The classic American college experience is often painted as the embarkment of a pre-alcoholic’s journey toward the final local destination: Downtown. There is a popular mentality and myth that, in order to have a good time in a small town, your night automatically requires downing bottles on bottles.
Here’s where I’ll interrupt myself: This column is yours to receive and interpret. It’s not a pitch for the negative effects of alcohol, an attack on those who know the bars as their second home or an attempt to elicit a conviction to swear off the stuff (I’d be a hypocrite if that was the takeaway). This is, however, the perspective I garnered from my six-month, half-forced, half-chosen break from “the influence,” and then my immersion into pub life while studying in London for the following five months.
As you may have already guessed, part one of this journey begins a year ago, in beautiful Binghamton.
If you swear off drinking like I did, the first question you’ll be asked in a social party setting will notoriously be: “What are you drinking?” Courteous, concise, carefree. When the answer is “water,” the follow-up question becomes “What’s wrong?” And unless you make a joke about being a fish and it is what you need to survive (half true, yet a bit awkward for party talk), it’s tough to get past that first hurdle, which is bound to be revisited every time a fellow partygoer notices your translucently full Solo cup. This is the first of a few odd interactions throughout the night. And yes, it gets better. Unless people know why you’re not drinking, they will consider it unusual. This is mostly because drinking is preferably socially shared — people enjoy drinking with other people who are drinking because they are on the same wavelength. The second, and most memorable, kind of odd interaction is all the excitable encounters you’ll partake in with those who are loads more wasted than you. Everything will be notable, ridiculous and hilarious, like your best friend wishing her underpants a happy birthday, spotting a buddy riding down State Street on a bike or viewing legitimate fights to get on the blue bus.
As the sober person out, you may have a limited tolerance for drunk strangers and be chosen as DD. However, there are the added benefits of it being less likely that you will lose your valuables and a super likely chance of feeling awesome as soon as you wake up the next morning. If you want to enjoy a night out sober, you totally can. It honestly only takes willpower.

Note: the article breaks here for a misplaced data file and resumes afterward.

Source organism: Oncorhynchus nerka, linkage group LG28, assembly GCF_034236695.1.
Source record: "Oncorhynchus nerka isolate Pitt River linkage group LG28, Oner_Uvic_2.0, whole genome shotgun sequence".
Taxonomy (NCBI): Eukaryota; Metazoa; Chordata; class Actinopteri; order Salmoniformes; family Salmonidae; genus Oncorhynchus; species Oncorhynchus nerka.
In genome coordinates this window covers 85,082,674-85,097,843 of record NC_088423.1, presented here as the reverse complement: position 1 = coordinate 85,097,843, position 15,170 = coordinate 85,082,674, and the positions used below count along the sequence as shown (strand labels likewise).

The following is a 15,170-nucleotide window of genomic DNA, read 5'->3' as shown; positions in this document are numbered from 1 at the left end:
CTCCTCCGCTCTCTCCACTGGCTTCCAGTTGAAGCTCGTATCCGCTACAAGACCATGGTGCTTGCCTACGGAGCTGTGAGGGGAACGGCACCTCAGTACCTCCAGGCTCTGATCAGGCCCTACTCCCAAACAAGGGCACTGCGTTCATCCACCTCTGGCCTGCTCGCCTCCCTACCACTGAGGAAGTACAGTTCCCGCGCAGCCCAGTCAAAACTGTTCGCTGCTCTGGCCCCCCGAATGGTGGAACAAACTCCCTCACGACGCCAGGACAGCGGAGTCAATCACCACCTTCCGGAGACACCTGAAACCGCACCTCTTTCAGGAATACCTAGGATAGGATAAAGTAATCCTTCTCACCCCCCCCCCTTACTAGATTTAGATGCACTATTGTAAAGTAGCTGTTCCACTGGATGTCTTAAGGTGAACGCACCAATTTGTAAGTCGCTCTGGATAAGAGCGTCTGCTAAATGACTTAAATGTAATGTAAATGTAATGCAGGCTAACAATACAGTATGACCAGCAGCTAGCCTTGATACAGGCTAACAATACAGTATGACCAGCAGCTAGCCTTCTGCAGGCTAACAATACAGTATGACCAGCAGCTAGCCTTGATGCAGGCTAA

Part two: London Town, spring 2013. Quite the adjustment. The city at your fingertips, the pubs open during lunch and the gray sky’s ever-present chance of rain, similar to dear old Binghamton. Except this semester, I could drink.
During this adventure I met all kinds of people — foodie friends, study mates, as well as fellow rage buddies. Although drinking in the U.K. isn’t as big of a deal to students as it is in the American collegiate system (because they’ve legally been consuming a bit earlier than us), I met a few people who preferred staying in if they couldn’t drink because, in that case, going out seemed pointless. It didn’t matter who was going out or where they were going. Drinking was equivalent to fun, and if they couldn’t drink, they couldn’t have fun. This is not a fact confirmed by the transitive property; it is simply an attitude, subjective perhaps to lethargic traits or ideals of a young, crazy drunk culture that decides enjoyment. I’m here to say this is not the case.
It’s the feeling of going to a concert with adrenaline fueling your wild dance moves, and after grabbing some non-venue priced drinks. It’s the notion of being up for adventure because you’re with your friends. Whether you drink by choice or don’t partake because you either cannot or will not, the most important substance swimming through your veins is the attitude you bring out and about — that will determine what kind of time you have. So, why not make it a good one?